No consensus at Quebec euthanasia hearings
Published Tuesday, September 7, 2010 6:54PM EDT
Legal and medical experts, as well as members of the public, debated the merits and drawbacks of euthanasia and assisted suicide in Montreal Tuesday, as public hearings on the topic of dying with dignity got underway in Quebec.
A committee of elected officials in Quebec is reviewing medical practices on euthanasia and end-of-life care.
Committee head and Quebec Liberal MNA Geoff Kelley said a consensus over the issue is unlikely given the diversity of opinions that committee members heard in just the first day of hearings.
"We're listening," Kelley said during a break in Tuesday's hearing. "We saw this morning already that there's a great divergence of opinion. I can assure you that (as) we go forward, we won't get any clearer."
Earlier Tuesday, Kelley said it's been 17 years since B.C.'s Sue Rodriguez brought the issues of mercy killing to the fore, when she fought all the way to the Supreme Court for the right to kill herself. And though the court eventually ruled against her, the debate has never gone away, he said.
"It's a debate Canadians have seen before… but the feeling in Quebec is that we're ripe to have this discussion," he told CTV's Canada AM from Montreal.
Kelley said it was the Quebec College of Physicians and Surgeons that invited his committee to review euthanasia and end-of-life care.
"With advances in medical technology and with using medications, the conditions of end of life contain grey zones that doctors have identified. They'd like to have some clear indication of what is and what isn't permitted," he explained.
The committee has already heard from 32 legal and medical experts on the issues and it is now be the public's turn to join the discussion.
Some 300 written and oral submissions from the public are expected, while another 3,300 citizens have filled out an online questionnaire.
Euthanasia and assisted suicide are currently illegal in Canada; these hearings won't change that. But the debate about what is legal – and what is right – has been revived in recent years, with organizations representing doctors calling for changes to rules governing euthanasia.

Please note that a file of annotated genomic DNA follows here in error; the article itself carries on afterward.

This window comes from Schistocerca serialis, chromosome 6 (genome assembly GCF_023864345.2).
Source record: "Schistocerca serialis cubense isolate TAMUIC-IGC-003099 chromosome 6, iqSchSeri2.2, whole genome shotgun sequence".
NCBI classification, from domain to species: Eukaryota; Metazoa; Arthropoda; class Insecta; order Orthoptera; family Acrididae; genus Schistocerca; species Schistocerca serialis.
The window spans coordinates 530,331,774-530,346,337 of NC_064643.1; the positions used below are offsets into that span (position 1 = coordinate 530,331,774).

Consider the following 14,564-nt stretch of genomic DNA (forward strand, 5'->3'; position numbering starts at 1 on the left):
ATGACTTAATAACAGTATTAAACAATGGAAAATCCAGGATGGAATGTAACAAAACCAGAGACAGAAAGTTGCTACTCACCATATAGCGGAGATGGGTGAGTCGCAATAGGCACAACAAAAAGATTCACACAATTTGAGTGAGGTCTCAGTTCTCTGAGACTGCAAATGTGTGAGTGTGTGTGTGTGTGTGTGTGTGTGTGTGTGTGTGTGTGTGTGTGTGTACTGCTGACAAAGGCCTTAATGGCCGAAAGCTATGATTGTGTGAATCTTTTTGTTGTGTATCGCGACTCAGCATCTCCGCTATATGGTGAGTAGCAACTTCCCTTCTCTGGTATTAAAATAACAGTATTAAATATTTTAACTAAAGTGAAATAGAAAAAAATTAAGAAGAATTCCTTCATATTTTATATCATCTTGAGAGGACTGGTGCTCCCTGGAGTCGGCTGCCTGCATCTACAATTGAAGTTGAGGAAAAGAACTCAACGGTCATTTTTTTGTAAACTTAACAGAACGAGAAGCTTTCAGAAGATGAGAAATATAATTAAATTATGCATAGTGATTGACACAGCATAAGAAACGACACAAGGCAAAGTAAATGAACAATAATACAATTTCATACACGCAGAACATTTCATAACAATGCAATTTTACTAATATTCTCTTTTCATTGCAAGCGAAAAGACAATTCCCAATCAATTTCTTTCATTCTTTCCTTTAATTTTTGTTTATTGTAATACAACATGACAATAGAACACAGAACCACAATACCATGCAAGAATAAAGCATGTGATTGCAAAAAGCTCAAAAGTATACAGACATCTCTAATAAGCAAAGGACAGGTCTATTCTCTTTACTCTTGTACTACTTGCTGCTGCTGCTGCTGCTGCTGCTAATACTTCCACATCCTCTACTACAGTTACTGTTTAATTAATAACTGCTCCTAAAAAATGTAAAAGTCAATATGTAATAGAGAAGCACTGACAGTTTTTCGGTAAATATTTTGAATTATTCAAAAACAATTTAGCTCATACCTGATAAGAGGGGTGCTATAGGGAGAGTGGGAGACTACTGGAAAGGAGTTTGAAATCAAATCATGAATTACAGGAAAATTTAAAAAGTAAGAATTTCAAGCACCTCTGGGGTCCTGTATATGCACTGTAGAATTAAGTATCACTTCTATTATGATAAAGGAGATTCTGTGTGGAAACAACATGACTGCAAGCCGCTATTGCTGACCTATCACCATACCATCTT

Some doctors note that euthanasia already happens all the time, with medical professionals quietly hastening death through many means, such as increasing dosages of narcotics.
Others want to discuss assisted suicide, which is somewhat different and is defined as having someone counsel or help someone who has decided to end his or her own life. Still others want to discuss palliative care and the conditions at end of life.
"We want to make some things more clear and answer some of the questions that people who are pushing for change have raised," said Kelley.
The two sides of the euthanasia and assisted suicide debates include people who are concerned that opening the door to the practices will endanger society's most vulnerable people, such as those suffering from dementia or who are physically handicapped.
"In a family where they feel this is hard, the burden or whatever, they could take a decision for that person with dementia, and we don't want to go there," Linda Couture of the organization Living with Dignity told CTV Montreal.
Dr. Andre Bourque, chief of the department of general medicine at the Centre hospitalier de l'Universite de Montreal, said Tuesday he does not have a problem with a patient choosing to cease treatment. But lethal injection, he said, is wrong.
"It's direct killing of a human being, and there's no need for this and it's dangerous," Bourque told reporters.
On the other side of the debate are those who say everyone should have the right to decide how their own life ends.
Nicole Gladu, who suffers from post-polio syndrome and whose condition is deteriorating, said outside the hearing she applauds MPs for being "courageous enough to face reality."
"I think I should be authorized to put an end to my life when I decide this is the best thing for me," Gladu told CTV Montreal. "And it's impossible."
The Select Committee on Dying with Dignity will visit 11 communities across Quebec, starting in Montreal.
With a report from CTV Montreal's Maya Johnson